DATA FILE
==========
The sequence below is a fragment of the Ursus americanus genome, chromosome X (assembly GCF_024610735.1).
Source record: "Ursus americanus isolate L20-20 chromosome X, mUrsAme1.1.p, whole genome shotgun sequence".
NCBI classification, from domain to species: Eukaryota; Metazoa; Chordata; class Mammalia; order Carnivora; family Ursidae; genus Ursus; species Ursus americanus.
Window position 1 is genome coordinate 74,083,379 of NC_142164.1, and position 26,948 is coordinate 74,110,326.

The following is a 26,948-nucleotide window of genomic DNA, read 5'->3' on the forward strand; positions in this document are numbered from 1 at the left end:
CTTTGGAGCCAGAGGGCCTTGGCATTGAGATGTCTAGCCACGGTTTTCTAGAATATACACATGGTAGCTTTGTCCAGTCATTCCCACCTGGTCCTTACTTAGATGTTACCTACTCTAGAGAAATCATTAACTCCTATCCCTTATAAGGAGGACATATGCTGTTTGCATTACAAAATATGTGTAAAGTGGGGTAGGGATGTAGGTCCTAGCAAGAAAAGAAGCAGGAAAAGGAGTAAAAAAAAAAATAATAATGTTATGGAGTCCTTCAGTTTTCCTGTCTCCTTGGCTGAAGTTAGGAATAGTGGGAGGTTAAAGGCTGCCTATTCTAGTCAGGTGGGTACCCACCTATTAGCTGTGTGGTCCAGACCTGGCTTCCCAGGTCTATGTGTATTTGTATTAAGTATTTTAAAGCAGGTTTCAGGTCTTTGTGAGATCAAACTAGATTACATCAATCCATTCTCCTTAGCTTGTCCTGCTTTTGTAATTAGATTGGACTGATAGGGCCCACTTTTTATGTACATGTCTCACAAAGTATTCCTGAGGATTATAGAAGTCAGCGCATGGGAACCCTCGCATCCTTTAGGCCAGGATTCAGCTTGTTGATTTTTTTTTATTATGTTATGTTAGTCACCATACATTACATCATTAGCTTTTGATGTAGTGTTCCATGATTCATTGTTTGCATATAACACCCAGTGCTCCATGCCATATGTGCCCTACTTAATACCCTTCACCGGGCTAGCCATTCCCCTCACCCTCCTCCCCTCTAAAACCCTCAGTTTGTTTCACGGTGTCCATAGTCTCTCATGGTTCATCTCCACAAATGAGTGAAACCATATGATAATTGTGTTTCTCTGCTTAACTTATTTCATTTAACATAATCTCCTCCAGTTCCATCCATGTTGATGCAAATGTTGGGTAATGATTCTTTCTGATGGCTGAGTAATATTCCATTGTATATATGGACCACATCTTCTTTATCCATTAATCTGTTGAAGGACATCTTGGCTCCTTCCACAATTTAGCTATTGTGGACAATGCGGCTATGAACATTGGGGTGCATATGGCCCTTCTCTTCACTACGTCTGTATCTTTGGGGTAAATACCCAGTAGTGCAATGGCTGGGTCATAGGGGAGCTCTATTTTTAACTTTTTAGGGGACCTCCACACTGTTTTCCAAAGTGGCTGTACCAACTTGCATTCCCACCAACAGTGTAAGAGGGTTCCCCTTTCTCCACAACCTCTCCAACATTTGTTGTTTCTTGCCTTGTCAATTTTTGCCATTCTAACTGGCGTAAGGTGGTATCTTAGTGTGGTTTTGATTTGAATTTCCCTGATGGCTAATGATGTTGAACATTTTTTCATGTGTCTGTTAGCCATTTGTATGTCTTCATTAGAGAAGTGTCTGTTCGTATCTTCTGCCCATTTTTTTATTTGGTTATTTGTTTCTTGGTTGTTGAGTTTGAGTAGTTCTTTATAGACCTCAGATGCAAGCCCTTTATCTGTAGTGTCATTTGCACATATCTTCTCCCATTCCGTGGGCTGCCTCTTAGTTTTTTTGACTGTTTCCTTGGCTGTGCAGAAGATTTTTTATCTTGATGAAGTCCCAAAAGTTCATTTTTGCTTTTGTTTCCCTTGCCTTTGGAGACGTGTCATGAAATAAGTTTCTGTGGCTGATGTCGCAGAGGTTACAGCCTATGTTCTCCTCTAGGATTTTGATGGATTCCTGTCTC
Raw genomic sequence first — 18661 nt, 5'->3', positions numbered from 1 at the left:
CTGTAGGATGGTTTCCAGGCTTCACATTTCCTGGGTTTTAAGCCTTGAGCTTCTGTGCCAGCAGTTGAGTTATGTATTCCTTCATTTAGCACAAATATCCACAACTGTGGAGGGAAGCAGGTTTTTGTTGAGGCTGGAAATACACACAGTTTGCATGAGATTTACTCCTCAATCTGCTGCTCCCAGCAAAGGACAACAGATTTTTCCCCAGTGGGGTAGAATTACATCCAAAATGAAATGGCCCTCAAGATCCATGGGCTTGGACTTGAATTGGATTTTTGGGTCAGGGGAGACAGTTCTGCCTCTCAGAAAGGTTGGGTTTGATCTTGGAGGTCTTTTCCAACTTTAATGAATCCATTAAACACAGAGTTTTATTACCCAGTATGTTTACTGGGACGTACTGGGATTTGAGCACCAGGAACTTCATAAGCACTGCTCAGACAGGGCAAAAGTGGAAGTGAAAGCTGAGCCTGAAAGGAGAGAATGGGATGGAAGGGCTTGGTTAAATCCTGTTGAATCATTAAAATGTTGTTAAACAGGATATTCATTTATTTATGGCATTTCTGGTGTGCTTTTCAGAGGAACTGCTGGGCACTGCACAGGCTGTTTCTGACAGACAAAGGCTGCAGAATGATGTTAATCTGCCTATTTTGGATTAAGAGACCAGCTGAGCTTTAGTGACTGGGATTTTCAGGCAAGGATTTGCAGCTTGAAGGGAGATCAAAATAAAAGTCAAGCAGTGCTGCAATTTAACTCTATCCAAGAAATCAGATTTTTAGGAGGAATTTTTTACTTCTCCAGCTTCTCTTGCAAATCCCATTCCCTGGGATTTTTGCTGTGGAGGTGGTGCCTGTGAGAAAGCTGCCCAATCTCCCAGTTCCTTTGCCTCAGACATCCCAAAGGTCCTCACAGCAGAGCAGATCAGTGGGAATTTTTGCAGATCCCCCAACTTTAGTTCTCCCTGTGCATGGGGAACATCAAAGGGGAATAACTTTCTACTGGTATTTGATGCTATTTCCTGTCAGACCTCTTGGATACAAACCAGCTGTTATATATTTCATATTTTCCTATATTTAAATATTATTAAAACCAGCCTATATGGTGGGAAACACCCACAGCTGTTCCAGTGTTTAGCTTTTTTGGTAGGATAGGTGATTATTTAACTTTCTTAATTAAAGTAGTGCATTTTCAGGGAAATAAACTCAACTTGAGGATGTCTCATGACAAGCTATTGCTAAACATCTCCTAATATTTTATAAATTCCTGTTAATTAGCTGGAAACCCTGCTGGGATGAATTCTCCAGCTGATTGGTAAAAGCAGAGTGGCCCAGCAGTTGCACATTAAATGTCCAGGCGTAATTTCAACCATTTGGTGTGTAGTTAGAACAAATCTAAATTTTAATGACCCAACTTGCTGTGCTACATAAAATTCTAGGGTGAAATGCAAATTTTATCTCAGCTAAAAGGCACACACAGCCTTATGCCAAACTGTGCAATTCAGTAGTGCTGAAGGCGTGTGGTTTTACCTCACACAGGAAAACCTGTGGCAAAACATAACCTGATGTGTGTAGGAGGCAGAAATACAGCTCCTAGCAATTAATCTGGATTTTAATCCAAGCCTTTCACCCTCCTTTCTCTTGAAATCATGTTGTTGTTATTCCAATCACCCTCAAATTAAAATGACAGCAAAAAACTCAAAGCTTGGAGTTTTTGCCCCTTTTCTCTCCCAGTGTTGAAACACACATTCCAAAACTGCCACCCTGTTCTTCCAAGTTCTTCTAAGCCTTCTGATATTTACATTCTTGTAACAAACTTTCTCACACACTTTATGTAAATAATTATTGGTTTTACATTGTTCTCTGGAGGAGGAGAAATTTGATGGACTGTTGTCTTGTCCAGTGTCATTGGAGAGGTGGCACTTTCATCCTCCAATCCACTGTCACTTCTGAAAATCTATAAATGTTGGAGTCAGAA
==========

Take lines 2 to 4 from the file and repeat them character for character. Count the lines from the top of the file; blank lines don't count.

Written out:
Source record: "Ursus americanus isolate L20-20 chromosome X, mUrsAme1.1.p, whole genome shotgun sequence".
NCBI classification, from domain to species: Eukaryota; Metazoa; Chordata; class Mammalia; order Carnivora; family Ursidae; genus Ursus; species Ursus americanus.
Window position 1 is genome coordinate 74,083,379 of NC_142164.1, and position 26,948 is coordinate 74,110,326.